As we are reminded every July, Reno is an art town. But ironically, it has historically lacked venues where artists can show their work en masse and potentially sell it—and where collectors can accumulate new works in a range of genres.
Enter the Reno Tahoe International Art Show (RTIA), which debuted in September 2022 with much praise from artists, gallerists, arts organizations and attendees alike for its sheer quantity, variety and exceptional quality of work on display.
The 2022 event brought more than 200 regional artists and furniture designers, more than 40 galleries and features, 80-plus musicians, film-festival programming, a sculpture walk and a First Nations, Indigenous Peoples art pavilion, all under one roof for three days, surpassing expectations for a first-of-its-kind event.
As if all that weren’t enough, this year’s event, taking place Sept. 14-17 at the Reno-Sparks Convention Center, will double in size.
The show is the brainchild of father-daughter duo Kevin O’Keefe, a longtime tradeshow organizer, and Briana Dolan, a former marketing executive with a hospitality-design brand that specialized in cruise ships. In 2020, as tradeshows, cruise lines and the entire hospitality industry were upended due to COVID-19, the family relocated from the northeastern U.S. to Reno, which Dolan’s relatives called home. (Her husband is part of the Dolan Auto family.)
O’Keefe and Dolan are also hobby artists—O’Keefe a painter, Dolan a collage artist. With the relocation and O’Keefe’s retirement, he reached out to his daughter for help in creating a website for his work. That idea soon spurred an even bigger one: an online gallery where other Reno-Tahoe artists could display their work and connect with potential buyers. That became the Reno Fine Arts Collective.
They quickly realized they had tapped into something significant.
“There was definitely a palpable desire for more arts, more events and more places to go see art,” Dolan said. “When we got the collective started, the No. 1 thing that we kept hearing people say was, ‘Reno is great for the arts. There are so many artists here; we’ve got Burning Man … but people who have money don’t buy from local artists. They’ll go to San Francisco, or they go to L.A.’ That was kind of the mantra. So we felt it was the right time to bring an international art show to the area.”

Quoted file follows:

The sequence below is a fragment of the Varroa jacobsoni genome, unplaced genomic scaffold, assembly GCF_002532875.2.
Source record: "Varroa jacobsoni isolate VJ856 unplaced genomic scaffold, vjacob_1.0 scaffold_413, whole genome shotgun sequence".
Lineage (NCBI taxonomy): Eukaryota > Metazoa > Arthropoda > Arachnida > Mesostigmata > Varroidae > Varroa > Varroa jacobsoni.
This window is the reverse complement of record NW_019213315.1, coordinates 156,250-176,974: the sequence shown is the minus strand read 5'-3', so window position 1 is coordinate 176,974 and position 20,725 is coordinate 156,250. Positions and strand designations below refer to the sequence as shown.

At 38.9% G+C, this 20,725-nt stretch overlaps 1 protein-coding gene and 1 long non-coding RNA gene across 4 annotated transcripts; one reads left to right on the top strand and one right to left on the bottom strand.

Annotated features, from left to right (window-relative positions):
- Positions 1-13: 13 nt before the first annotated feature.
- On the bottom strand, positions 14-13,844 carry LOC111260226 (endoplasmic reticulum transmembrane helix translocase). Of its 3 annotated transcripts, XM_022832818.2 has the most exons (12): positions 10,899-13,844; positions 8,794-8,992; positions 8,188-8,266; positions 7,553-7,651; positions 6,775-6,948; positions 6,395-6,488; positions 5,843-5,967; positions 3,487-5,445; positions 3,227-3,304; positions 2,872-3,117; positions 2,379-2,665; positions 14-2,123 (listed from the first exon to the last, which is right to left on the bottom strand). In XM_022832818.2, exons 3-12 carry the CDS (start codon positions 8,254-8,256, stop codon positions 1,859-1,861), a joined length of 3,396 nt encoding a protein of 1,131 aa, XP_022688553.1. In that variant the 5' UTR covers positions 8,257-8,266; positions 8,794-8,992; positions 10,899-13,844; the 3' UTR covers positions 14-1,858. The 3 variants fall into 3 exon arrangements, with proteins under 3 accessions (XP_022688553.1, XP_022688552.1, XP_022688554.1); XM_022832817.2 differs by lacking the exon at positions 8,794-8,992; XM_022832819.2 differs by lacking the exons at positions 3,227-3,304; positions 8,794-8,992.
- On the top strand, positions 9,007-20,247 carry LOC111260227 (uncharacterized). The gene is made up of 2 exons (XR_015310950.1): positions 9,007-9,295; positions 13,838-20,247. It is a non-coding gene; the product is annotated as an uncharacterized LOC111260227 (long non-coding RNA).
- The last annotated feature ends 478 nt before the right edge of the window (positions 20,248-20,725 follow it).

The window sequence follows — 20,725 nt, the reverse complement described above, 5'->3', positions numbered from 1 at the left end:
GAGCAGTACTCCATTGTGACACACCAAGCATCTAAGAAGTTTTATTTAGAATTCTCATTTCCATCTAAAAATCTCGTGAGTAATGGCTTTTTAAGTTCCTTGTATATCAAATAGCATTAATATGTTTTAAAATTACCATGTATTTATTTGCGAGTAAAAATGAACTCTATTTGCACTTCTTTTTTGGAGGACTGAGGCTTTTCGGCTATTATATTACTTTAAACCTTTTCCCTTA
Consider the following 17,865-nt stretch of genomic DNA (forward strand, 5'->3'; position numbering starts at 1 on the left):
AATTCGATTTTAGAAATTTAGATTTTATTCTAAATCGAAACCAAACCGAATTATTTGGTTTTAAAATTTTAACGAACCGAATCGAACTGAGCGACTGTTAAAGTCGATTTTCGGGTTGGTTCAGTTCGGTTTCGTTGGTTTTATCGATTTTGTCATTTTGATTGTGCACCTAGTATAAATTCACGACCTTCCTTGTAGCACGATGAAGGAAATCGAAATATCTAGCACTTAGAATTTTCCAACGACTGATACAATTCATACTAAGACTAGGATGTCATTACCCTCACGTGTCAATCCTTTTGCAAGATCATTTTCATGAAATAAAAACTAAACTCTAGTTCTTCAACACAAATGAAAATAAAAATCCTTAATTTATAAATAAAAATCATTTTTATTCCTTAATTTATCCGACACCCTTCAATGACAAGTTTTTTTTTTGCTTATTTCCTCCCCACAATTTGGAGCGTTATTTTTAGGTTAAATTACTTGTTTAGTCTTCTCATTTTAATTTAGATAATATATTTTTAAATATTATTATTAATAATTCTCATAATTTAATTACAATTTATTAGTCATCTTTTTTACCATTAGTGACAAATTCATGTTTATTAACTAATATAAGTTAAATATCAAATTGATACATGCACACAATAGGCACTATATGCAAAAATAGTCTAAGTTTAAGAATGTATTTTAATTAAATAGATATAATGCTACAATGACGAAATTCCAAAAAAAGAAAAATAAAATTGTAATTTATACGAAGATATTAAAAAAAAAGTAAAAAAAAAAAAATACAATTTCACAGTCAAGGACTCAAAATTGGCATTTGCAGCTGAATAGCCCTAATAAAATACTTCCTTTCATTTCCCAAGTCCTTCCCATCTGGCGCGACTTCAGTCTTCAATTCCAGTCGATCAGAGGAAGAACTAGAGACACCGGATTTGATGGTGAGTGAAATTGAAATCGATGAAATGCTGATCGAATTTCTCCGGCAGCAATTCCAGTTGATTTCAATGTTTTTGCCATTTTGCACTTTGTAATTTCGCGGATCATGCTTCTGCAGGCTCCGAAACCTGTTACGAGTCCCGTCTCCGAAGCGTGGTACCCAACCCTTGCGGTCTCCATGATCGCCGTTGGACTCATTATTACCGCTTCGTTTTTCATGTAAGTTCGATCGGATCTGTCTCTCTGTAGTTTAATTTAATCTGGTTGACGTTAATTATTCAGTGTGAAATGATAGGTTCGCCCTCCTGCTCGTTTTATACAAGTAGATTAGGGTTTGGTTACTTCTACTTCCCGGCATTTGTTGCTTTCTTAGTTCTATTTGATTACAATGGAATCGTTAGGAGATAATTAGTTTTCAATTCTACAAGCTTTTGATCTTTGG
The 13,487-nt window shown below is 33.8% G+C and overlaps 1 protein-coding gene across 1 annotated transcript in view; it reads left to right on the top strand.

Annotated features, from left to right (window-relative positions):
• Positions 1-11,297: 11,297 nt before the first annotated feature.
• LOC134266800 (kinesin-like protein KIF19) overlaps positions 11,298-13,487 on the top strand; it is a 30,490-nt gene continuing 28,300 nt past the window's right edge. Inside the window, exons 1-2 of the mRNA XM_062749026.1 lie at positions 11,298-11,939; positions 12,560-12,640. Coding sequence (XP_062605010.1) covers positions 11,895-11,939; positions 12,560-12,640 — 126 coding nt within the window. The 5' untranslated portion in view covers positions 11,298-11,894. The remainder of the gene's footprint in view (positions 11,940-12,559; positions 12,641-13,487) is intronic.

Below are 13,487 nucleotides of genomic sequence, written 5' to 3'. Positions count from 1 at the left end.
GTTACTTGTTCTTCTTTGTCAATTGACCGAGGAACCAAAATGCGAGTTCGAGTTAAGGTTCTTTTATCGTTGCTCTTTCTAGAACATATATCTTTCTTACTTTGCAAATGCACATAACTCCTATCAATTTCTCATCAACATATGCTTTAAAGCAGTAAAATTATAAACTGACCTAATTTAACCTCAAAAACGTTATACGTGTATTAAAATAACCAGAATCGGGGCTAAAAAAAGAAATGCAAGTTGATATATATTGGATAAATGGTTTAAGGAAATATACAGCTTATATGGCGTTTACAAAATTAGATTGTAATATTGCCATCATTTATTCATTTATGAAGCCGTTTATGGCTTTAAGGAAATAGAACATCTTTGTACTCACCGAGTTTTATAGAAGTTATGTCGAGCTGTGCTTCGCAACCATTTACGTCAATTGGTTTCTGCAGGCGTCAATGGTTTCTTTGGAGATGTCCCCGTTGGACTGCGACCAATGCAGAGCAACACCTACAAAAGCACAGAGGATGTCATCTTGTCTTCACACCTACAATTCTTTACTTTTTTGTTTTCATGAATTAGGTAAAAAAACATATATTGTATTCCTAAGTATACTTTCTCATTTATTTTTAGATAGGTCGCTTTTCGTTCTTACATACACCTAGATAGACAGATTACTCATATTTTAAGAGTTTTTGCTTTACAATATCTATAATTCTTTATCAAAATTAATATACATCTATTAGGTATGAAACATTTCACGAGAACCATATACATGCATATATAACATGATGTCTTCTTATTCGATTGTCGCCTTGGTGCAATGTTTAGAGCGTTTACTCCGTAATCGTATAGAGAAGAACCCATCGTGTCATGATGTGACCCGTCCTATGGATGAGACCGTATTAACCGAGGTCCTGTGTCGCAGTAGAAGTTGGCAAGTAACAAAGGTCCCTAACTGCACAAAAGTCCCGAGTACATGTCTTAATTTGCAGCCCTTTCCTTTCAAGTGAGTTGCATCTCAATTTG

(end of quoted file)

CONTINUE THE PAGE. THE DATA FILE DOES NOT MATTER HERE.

The overarching vision driving Dolan and O’Keefe in the development of the RTIA has been what they call the Reno Creative Movement, similar to what shows like South by Southwest and Art Basel did for Austin and Miami, respectively.
“Anchoring a significant, annual arts and culture extravaganza can change the way a place is seen and how it develops,” Dolan said. “Our goal is to continue growing this thing, and already this year, it will have doubled in size from last year. We’re kind of growing it in the way that makes the most sense for the region and for what we’d like to do, which is very different from the way most art fairs run, which are basically all galleries. That’s not what we’re doing.”
Of course, the RTIA boasts an abundance of visual art, from galleries, arts organizations and independent artists, with genres encompassing paint, photography, sculpture, ceramics, furniture, jewelry, music, film and more.
But what distinguishes the show is its blend of art and hospitality, putting the region’s defining features on display and showcasing what makes Reno-Tahoe special. Partnerships with local hotels, including the Peppermill Resort Spa Casino, and several food/drink establishments provide ticketholders with hotel-room and dining suggestions and discounts, while the show organizers showcase area attractions and nearby events taking place during September.